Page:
An investigation by the former sex discrimination commissioner has revealed a number of disturbing details about the culture at elite University of Sydney college St Paul’s, with sexual harassment and degrading initiation rituals among the matters that have come to light.
Elizabeth Broderick released the details of her investigation yesterday as part of a “cultural review” of St Paul’s, which was ordered by the college and the university after a number of other similar reviews into the culture of other USYD residential colleges.
The full report is available to read here, and includes a number of eye-opening details about college life. The report describes a party known as the ‘Bone Room’, which was held after college victories. Quoting from student newspaper Honi Soit, it says:
“The Paul’s boys secretly invite women to the party, one woman for each man. They have
normally never met. The women are instructed to wear fancy dress, and their date for the
evening arrives in a matching costume … Attendees are wined and dined at [a Thai Restaurant], before being led to the Rogers Room [in St Paul’s]. Some women described the room as full of mattresses … [O]ften the women and men are total strangers. At the O Week Bone Room, this pressure is compounded by the fact that the girls have only arrived on campus a week before.”
It also describes a practice of chanting racist and sexist verses around a fire pit on valedictory nights:
“On Valedictory dinners, the rugby boys would chant not very nice things about women and other cultures around a fire pit – things you wouldn’t say to your mum. I found it so uncomfortable to be there. I left the fire pit. I believe it stopped while I was at the College.”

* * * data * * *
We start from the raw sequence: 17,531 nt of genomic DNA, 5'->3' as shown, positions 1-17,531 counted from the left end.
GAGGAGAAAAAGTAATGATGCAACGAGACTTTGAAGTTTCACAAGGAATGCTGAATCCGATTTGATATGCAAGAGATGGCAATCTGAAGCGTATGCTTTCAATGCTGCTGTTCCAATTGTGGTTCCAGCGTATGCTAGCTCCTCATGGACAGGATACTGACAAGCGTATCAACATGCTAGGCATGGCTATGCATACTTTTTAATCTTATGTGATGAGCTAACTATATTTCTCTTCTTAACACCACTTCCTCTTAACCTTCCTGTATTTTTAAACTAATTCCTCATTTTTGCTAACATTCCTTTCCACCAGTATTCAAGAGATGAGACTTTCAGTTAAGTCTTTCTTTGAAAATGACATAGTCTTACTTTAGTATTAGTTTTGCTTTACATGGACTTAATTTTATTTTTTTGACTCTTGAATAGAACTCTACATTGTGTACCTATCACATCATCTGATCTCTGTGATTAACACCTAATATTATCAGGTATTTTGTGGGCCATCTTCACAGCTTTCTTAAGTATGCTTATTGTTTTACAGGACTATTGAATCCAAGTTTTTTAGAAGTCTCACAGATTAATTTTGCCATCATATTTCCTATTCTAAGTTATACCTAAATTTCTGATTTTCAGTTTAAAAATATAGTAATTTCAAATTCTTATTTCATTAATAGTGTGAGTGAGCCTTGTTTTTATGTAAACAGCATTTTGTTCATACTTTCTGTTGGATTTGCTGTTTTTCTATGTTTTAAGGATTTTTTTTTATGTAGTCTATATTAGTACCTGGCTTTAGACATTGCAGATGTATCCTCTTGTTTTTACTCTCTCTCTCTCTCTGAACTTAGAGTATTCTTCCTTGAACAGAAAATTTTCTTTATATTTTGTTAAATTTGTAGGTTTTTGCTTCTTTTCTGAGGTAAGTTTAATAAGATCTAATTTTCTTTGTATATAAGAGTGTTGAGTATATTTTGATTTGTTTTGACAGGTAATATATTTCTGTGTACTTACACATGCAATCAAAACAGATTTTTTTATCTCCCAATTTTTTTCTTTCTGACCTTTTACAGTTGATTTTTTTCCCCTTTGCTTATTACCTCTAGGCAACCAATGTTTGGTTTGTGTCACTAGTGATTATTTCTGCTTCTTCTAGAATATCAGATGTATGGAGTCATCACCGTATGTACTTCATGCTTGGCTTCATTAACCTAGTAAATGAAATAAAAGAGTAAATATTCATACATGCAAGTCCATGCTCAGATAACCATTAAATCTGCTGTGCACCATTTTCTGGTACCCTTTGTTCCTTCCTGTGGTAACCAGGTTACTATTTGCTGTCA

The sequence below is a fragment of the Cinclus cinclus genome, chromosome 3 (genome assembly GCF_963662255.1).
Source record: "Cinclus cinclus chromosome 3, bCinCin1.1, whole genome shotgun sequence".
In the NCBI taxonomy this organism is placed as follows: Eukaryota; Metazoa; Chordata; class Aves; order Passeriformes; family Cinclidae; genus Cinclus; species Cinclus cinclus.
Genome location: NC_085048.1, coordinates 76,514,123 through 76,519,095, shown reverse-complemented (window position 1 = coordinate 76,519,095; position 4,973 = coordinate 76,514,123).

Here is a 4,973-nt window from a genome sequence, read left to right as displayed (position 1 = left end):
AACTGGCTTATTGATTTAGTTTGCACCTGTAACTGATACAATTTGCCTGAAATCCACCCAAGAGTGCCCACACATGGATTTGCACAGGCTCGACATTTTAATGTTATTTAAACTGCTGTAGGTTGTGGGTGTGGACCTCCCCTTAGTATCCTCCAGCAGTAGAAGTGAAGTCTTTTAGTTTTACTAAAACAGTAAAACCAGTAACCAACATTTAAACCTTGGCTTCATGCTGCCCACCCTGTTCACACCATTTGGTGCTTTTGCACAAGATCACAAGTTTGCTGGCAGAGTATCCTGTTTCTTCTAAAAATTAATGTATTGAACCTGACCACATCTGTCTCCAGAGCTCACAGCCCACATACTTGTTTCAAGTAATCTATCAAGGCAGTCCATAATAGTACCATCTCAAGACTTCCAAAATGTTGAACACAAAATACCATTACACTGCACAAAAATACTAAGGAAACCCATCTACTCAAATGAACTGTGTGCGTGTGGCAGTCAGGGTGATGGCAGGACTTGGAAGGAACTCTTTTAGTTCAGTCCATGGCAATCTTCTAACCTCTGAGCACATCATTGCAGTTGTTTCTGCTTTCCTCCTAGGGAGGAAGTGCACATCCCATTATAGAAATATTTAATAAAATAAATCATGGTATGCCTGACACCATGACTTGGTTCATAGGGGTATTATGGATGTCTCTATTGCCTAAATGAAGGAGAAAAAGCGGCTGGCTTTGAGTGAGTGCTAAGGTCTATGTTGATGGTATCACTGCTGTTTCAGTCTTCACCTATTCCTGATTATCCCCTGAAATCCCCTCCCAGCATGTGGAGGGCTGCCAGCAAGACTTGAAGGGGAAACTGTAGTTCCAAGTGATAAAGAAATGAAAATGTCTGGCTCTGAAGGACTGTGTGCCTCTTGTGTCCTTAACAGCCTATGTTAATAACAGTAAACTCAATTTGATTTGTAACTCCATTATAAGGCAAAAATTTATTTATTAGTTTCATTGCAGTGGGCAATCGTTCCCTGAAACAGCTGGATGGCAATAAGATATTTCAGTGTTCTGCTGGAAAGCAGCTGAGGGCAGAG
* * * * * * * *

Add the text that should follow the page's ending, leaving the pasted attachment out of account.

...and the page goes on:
Through confidential interviews, the team behind the report also uncovered a number of disturbing initiation rituals for freshers, some of whom say they were made to stand in buckets of ice-cold water, eat sheep hearts and crawl up stairs with sacks over their heads.
Dr Don Markwell, the head of St Paul’s, said that he and the college are “ashamed” of certain details revealed in the report, and apologised to students who had negative experiences there. In a statement obtained by Hack, he wrote:
“The Broderick Report shows that, while there is much for the College to be very proud of, including considerable progress in many areas, there are also aspects to be ashamed of. We apologise unreservedly for any harm done to anyone by unacceptable behaviour by any members of the College, past or present, and where we have failed to take the strongest stance we could against such behaviour. We are utterly determined to be leaders in preventing and responding strongly to sexism, sexual harassment, and sexual assault. We are equally determined to uphold the values of respect and dignity for all, regardless of gender.”
Earlier this year, the parents of Stuart Kelly called for university hazing to be outlawed, claiming he was driven to suicide by relentless bulling while he attended the St Paul’s college.
Stuart, whose brother Thomas Kelly was killed in a one-punch attack, attended the college for a short time, but his parents believe he was assaulted while staying there, and have also called for an inquest.
USyd has said that it would support an inquest if it were to go ahead.Image: Facebook